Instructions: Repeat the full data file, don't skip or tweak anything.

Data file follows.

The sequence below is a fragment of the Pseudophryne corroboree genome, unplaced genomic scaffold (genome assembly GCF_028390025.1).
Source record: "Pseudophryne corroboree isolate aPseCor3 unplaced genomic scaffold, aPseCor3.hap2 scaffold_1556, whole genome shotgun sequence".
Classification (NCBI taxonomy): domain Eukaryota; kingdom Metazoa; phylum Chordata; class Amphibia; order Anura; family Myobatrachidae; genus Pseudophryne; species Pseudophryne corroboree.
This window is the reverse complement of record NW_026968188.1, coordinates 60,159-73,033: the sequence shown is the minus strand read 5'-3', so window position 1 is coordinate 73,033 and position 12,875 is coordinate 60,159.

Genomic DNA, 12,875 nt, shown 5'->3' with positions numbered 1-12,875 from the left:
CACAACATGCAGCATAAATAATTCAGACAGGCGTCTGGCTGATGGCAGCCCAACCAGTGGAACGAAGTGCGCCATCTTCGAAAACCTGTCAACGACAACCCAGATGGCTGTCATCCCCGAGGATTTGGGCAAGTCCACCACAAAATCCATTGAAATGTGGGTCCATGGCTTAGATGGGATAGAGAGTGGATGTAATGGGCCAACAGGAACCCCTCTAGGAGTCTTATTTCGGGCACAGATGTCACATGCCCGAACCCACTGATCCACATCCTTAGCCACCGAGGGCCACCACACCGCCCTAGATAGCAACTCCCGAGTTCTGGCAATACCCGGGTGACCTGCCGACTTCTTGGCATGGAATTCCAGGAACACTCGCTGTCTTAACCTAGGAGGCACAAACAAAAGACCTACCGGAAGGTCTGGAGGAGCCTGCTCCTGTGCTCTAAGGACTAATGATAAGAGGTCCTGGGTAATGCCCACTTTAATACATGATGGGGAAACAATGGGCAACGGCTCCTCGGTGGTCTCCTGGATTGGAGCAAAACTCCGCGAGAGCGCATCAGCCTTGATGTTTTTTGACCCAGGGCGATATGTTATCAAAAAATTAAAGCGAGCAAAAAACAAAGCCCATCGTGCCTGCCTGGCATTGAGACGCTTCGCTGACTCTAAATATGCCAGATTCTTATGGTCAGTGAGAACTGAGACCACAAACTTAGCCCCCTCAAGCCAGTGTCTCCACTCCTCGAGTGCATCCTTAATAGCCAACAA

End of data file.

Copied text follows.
The sequence below is a fragment of the Pseudophryne corroboree genome, unplaced genomic scaffold (genome assembly GCF_028390025.1).
Source record: "Pseudophryne corroboree isolate aPseCor3 unplaced genomic scaffold, aPseCor3.hap2 scaffold_1556, whole genome shotgun sequence".
Classification (NCBI taxonomy): domain Eukaryota; kingdom Metazoa; phylum Chordata; class Amphibia; order Anura; family Myobatrachidae; genus Pseudophryne; species Pseudophryne corroboree.
This window is the reverse complement of record NW_026968188.1, coordinates 60,159-73,033: the sequence shown is the minus strand read 5'-3', so window position 1 is coordinate 73,033 and position 12,875 is coordinate 60,159.

Genomic DNA, 12,875 nt, shown 5'->3' with positions numbered 1-12,875 from the left:
CACAACATGCAGCATAAATAATTCAGACAGGCGTCTGGCTGATGGCAGCCCAACCAGTGGAACGAAGTGCGCCATCTTCGAAAACCTGTCAACGACAACCCAGATGGCTGTCATCCCCGAGGATTTGGGCAAGTCCACCACAAAATCCATTGAAATGTGGGTCCATGGCTTAGATGGGATAGAGAGTGGATGTAATGGGCCAACAGGAACCCCTCTAGGAGTCTTATTTCGGGCACAGATGTCACATGCCCGAACCCACTGATCCACATCCTTAGCCACCGAGGGCCACCACACCGCCCTAGATAGCAACTCCCGAGTTCTGGCAATACCCGGGTGACCTGCCGACTTCTTGGCATGGAATTCCAGGAACACTCGCTGTCTTAACCTAGGAGGCACAAACAAAAGACCTACCGGAAGGTCTGGAGGAGCCTGCTCCTGTGCTCTAAGGACTAATGATAAGAGGTCCTGGGTAATGCCCACTTTAATACATGATGGGGAAACAATGGGCAACGGCTCCTCGGTGGTCTCCTGGATTGGAGCAAAACTCCGCGAGAGCGCATCAGCCTTGATGTTTTTTGACCCAGGGCGATATGTTATCAAAAAATTAAAGCGAGCAAAAAACAAAGCCCATCGTGCCTGCCTGGCATTGAGACGCTTCGCTGACTCTAAATATGCCAGATTCTTATGGTCAGTGAGAACTGAGACCACAAACTTAGCCCCCTCAAGCCAGTGTCTCCACTCCTCGAGTGCATCCTTAATAGCCAACAA